26 November 2010

Hambantota, Chittagong, and the Maldives—Unlikely Pearls for the Chinese Navy

Daniel Kostecka, Hambantota, Chittagong, and the Maldives—Unlikely Pearls for the Chinese Navy,” Jamestown China Brief, Vol. 10, No. 23 (19 November 2010).

Much of the discussion regarding China’s maritime ambitions in the Indian Ocean has revolved around the so-called “String of Pearls” strategy that Beijing is alleged to be pursuing. As part of this strategic construct it is claimed that Beijing is building a comprehensive network of naval bases stretching from southern China to Pakistan. This theory, a creation of a 2004 U.S. Department of Defense contractor study entitled Energy Futures in Asia, is now accepted as fact by many in official and unofficial circles. While the study contains some useful arguments, certain elements of it have been selectively quoted as singular evidence of Beijing’s strategic intent in this region. In spite of the lack of evidentiary proof supporting the assertion that China intends to turn these facilities into military bases, claims regarding future bases in these locations for the Chinese Navy continue to this day, particularly in the United States and India. This is somewhat ironic given that in past six months, Sri Lanka’s president and Bangladesh’s foreign minister stated publicly that China’s investments in port facilities in their nations are strictly commercial while over the past year the Maldives under the leadership of a new pro-Indian president reached out to New Delhi, not Beijing, to assist with maritime security for the island archipelago.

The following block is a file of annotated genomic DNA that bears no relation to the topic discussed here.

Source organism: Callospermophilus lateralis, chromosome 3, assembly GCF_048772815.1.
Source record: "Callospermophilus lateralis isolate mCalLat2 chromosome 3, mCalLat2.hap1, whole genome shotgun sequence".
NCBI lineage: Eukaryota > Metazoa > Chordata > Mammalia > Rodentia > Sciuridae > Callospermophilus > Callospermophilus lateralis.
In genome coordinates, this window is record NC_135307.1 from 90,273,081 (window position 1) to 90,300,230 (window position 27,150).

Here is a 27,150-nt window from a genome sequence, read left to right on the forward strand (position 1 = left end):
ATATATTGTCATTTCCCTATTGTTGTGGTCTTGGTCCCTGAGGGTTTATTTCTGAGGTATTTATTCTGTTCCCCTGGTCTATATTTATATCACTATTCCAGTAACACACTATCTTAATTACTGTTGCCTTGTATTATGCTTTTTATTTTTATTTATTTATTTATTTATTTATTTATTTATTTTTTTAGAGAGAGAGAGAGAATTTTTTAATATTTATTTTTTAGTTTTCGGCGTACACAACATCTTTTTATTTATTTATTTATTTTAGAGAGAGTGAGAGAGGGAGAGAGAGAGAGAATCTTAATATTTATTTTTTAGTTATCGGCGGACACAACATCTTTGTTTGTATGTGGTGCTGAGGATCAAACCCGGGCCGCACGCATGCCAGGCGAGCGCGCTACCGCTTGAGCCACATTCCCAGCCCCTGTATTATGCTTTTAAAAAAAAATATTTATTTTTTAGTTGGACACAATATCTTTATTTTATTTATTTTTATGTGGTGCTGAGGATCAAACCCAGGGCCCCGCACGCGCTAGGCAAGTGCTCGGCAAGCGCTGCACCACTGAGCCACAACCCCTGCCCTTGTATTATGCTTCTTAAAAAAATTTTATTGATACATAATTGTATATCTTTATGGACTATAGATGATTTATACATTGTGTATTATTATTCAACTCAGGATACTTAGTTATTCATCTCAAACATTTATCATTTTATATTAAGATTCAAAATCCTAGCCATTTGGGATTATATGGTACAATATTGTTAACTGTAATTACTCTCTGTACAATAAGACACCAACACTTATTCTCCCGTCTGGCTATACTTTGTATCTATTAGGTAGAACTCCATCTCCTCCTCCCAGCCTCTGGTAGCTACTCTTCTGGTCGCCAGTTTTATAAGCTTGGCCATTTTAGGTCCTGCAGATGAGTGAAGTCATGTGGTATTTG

From the Chinese perspective, in June 2009 Senior Captain Xie Dongpei of the PLA Navy stated that China’s port construction in Sri Lanka, Bangladesh, and Pakistan was strictly commercial. Further, in a 2004 article Senior Captain Xu Qi discussed Chinese investment in port facilities in the Indian Ocean within the same context as Chinese commercial investments in Russia, Africa, and the Caribbean as well the importance of China’s membership in the World Trade Organization. Yet, despite strident denials from high level officials, rumors of Chinese military activity in these nations will not cease. This article will examine allegations of Chinese military facilities in Sri Lanka, Bangladesh, and the Maldives to include the practical benefits of these locations for China’s security. …